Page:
The CNMI Supreme Court turned down yesterday the CNMI government’s petition to order the Superior Court to reinstate the charge of sexual abuse of a minor in the first degree against former Department of Public Safety commissioner James C. Deleon Guerrero and former police officer Jesse Salas Concepcion.
In the same decision, the CNMI high court also denied the government’s request for the justices to order Superior Court Presiding Judge Roberto C. Naraja to recuse Associate Judge Joseph N. Camacho from the case.
Justice pro tem F. Philip Carbullido issued the opinion. Associate Justice John A. Manglona and Justice pro tem Timothy H. Bellas concurred.
The justices said they find Camacho’s determination logical.
In 2016, Camacho issued separate orders that dismissed without prejudice the charges against Deleon Guerrero and Concepcion.
Dismissal without prejudice means the Office of the Attorney General may re-file the charges.
Camacho found no probable cause as to the charge of conspiracy to commit sexual abuse of a minor in the first degree as the government has produced no evidence that Deleon Guerrero and Concepcion conspired to specifically have sex with a minor.
Camacho also found no probable cause for the two counts of misconduct in public office as the government has presented no evidence that the alleged offense occurred.
Camacho earlier also dismissed without prejudice the charge of sexual abuse of a minor in the first degree filed each against Deleon Guerrero and Concepcion. The judge said the government failed to prove essential element of the offense.
The government then filed a petition for a writ of mandamus before the high court.
The OAG alleges that Camacho incorrectly performed his role in a probable cause hearing and determined the defendants’ position was outside the scope of a statute as a matter of law.
In denying the government’s petition, the justices said in order to determine whether a customer of a prostitute is substantially similar to a babysitter, Camacho listed typical attributes of a babysitter.
The justices said after comparison of Deleon Guerrero’s and Concepcion’ position to that of a babysitter, Camacho concluded their position was simply too general to assert any opinion of authority, as such a comparison would allow “any adult to occupy a position of authority…”
Additionally, the justices said, Camacho based his analysis on a reasonable interpretation of the Legislature’s intent: addressing “adults using their positions of authority to coerce minor victims into having sex.”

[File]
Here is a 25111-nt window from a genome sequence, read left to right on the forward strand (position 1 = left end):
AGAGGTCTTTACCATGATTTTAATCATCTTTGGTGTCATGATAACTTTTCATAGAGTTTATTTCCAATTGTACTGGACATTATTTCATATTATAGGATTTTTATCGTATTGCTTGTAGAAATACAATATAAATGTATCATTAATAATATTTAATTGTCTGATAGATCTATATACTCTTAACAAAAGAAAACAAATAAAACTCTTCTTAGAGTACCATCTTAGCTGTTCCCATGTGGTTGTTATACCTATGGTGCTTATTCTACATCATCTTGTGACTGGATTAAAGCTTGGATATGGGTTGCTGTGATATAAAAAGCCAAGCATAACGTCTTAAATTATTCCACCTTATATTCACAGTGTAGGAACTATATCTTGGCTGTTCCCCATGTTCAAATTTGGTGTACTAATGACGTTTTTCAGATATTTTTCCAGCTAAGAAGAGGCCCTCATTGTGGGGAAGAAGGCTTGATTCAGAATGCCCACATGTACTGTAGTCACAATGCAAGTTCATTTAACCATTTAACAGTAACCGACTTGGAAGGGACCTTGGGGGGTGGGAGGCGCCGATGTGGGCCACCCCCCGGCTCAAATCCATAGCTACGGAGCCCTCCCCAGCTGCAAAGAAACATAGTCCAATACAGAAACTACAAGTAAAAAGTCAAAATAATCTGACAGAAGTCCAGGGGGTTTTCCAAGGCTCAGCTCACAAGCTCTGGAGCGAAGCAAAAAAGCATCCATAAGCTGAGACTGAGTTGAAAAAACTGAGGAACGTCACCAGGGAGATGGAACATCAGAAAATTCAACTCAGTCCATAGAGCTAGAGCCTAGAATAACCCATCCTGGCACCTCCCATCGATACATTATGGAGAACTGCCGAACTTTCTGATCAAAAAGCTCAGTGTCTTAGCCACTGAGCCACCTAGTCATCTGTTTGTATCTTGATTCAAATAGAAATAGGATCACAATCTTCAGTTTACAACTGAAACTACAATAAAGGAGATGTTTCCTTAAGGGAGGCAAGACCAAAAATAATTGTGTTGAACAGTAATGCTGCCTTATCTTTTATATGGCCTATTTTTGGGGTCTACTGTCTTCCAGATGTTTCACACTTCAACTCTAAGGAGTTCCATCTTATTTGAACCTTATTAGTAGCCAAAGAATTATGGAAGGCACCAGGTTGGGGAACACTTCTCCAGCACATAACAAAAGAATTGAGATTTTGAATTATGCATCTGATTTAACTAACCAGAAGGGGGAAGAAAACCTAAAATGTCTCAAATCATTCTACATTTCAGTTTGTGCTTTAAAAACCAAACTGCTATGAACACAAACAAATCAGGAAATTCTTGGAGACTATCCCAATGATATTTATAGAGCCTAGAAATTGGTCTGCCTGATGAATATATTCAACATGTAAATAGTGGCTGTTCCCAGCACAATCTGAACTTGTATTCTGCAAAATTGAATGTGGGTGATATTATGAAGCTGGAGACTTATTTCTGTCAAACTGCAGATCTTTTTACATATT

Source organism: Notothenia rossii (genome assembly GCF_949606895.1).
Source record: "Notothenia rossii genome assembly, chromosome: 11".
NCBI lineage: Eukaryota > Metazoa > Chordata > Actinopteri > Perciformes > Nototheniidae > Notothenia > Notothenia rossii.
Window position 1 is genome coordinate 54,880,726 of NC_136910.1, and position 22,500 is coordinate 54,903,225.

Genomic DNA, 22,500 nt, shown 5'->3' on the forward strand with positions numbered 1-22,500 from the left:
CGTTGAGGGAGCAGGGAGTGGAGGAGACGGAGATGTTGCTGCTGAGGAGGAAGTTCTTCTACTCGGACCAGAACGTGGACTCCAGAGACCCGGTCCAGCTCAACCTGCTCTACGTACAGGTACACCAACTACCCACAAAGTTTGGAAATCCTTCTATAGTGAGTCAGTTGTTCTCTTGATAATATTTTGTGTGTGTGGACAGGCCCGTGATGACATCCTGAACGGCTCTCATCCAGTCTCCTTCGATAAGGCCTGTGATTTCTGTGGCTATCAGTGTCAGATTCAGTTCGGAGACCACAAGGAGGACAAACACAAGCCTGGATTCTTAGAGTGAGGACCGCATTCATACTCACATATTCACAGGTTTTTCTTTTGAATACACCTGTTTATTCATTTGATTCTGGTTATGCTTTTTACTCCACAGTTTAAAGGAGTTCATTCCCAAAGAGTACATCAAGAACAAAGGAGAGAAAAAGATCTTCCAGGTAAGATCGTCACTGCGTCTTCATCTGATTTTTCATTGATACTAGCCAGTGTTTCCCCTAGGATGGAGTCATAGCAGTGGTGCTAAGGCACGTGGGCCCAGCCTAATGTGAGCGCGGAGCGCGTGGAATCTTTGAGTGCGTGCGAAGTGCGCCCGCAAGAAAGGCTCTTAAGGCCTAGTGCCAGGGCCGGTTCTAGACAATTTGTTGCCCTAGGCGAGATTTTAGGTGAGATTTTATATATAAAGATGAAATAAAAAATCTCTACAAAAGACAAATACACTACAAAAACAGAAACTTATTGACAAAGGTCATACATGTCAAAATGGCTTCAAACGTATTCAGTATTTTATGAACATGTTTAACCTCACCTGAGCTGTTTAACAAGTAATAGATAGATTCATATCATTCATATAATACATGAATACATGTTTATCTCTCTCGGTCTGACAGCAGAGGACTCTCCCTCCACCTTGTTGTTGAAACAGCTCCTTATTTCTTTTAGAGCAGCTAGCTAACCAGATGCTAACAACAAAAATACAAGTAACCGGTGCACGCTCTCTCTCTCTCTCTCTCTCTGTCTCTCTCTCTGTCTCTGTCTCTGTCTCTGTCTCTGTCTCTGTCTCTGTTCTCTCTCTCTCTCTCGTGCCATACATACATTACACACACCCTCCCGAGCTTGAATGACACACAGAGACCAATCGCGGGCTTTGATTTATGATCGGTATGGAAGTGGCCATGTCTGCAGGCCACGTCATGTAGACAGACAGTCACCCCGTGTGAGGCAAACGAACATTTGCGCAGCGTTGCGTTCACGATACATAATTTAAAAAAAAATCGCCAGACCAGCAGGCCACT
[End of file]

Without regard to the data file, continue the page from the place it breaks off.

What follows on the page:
The justices said although Camacho’s order admittedly does not embody a pinnacle of clarity, it purported to analyze the Commonwealth’s unique argument under their limited guidance as to the statutes.
“It keenly hinted at the instruction we now provide: that an authoritative role is a requirement separate from the requirement of undue influence or coercion within the incident’s factual circumstances,” the justices said.
In this case, the justices pointed out, regardless of how much coercion, intimidation, or force was present, there was no role or position abused by Deleon Guerrero and Concepcion.
Rather, the justices said, Deleon Guerrero and Concepcion encountered the victim solely for the purpose of receiving sex services, with no other pretext to their relationship.
The justices said Camacho’s interpretation effectuated all parts of the statute and instilled meaning into the substantial similarity requirement, two aspects in which the government’s interpretation was lacking.
As such, the justices said, Camacho’s reasoning was reasonable, and not erroneous.
Manglona further wrote as to the element of position of authority as it relates to Deleon Guerrero’s and Concepcion’s position as police officers.
Manglona highlighted defendants’ role in law enforcement as the case involves serious allegations in which none other than the DPS commissioner and a DPS officer engaged in sexual acts with a minor.
Manglona said such an incident did not just occur once—Guerrero was alleged to have had sex with the minor on two occasions, while Concepcion had sex with the minor victim on “at least four occasions.”
Manglona said due to the statute’s construction and heightened standards police officers are charged with upholding, he could construe the statute as according law enforcement officers a per se position of authority.
“In other words, I find Sections 1317(5) and 1306 prohibit police officers’ sexual involvement with minors as a matter of law—regardless of whether the minor is aware of the officer’s occupation,” Manglona said.